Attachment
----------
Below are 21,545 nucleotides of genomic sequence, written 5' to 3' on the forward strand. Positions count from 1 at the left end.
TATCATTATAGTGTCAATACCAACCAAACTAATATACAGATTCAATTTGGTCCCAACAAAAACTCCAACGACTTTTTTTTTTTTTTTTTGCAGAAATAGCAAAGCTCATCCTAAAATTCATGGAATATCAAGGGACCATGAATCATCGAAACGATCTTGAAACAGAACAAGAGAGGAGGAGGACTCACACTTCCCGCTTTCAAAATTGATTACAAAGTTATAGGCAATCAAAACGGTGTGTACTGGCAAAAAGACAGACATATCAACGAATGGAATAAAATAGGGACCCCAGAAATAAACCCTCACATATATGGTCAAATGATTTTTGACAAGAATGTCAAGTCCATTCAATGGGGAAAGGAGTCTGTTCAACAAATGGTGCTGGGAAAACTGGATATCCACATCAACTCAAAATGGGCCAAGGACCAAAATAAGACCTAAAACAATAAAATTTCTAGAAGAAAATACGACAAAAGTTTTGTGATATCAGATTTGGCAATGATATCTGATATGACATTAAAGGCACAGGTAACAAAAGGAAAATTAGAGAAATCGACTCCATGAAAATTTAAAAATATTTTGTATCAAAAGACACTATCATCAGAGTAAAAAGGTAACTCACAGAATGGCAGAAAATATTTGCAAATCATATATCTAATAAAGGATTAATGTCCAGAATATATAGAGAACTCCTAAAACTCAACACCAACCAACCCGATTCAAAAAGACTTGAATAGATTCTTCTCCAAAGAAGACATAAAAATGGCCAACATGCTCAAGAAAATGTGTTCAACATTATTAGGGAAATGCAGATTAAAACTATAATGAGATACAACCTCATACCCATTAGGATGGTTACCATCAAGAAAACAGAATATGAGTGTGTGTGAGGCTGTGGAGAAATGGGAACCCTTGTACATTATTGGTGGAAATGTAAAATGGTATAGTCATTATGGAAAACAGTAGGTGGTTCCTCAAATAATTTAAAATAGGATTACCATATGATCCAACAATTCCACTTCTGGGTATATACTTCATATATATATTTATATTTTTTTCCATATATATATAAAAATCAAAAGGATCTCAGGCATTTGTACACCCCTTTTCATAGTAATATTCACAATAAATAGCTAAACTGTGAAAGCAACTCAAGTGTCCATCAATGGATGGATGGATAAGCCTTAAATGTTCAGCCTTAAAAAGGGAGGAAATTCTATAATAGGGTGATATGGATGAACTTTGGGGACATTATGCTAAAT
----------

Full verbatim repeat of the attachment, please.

Below are 21,545 nucleotides of genomic sequence, written 5' to 3' on the forward strand. Positions count from 1 at the left end.
TATCATTATAGTGTCAATACCAACCAAACTAATATACAGATTCAATTTGGTCCCAACAAAAACTCCAACGACTTTTTTTTTTTTTTTTTGCAGAAATAGCAAAGCTCATCCTAAAATTCATGGAATATCAAGGGACCATGAATCATCGAAACGATCTTGAAACAGAACAAGAGAGGAGGAGGACTCACACTTCCCGCTTTCAAAATTGATTACAAAGTTATAGGCAATCAAAACGGTGTGTACTGGCAAAAAGACAGACATATCAACGAATGGAATAAAATAGGGACCCCAGAAATAAACCCTCACATATATGGTCAAATGATTTTTGACAAGAATGTCAAGTCCATTCAATGGGGAAAGGAGTCTGTTCAACAAATGGTGCTGGGAAAACTGGATATCCACATCAACTCAAAATGGGCCAAGGACCAAAATAAGACCTAAAACAATAAAATTTCTAGAAGAAAATACGACAAAAGTTTTGTGATATCAGATTTGGCAATGATATCTGATATGACATTAAAGGCACAGGTAACAAAAGGAAAATTAGAGAAATCGACTCCATGAAAATTTAAAAATATTTTGTATCAAAAGACACTATCATCAGAGTAAAAAGGTAACTCACAGAATGGCAGAAAATATTTGCAAATCATATATCTAATAAAGGATTAATGTCCAGAATATATAGAGAACTCCTAAAACTCAACACCAACCAACCCGATTCAAAAAGACTTGAATAGATTCTTCTCCAAAGAAGACATAAAAATGGCCAACATGCTCAAGAAAATGTGTTCAACATTATTAGGGAAATGCAGATTAAAACTATAATGAGATACAACCTCATACCCATTAGGATGGTTACCATCAAGAAAACAGAATATGAGTGTGTGTGAGGCTGTGGAGAAATGGGAACCCTTGTACATTATTGGTGGAAATGTAAAATGGTATAGTCATTATGGAAAACAGTAGGTGGTTCCTCAAATAATTTAAAATAGGATTACCATATGATCCAACAATTCCACTTCTGGGTATATACTTCATATATATATTTATATTTTTTTCCATATATATATAAAAATCAAAAGGATCTCAGGCATTTGTACACCCCTTTTCATAGTAATATTCACAATAAATAGCTAAACTGTGAAAGCAACTCAAGTGTCCATCAATGGATGGATGGATAAGCCTTAAATGTTCAGCCTTAAAAAGGGAGGAAATTCTATAATAGGGTGATATGGATGAACTTTGGGGACATTATGCTAAAT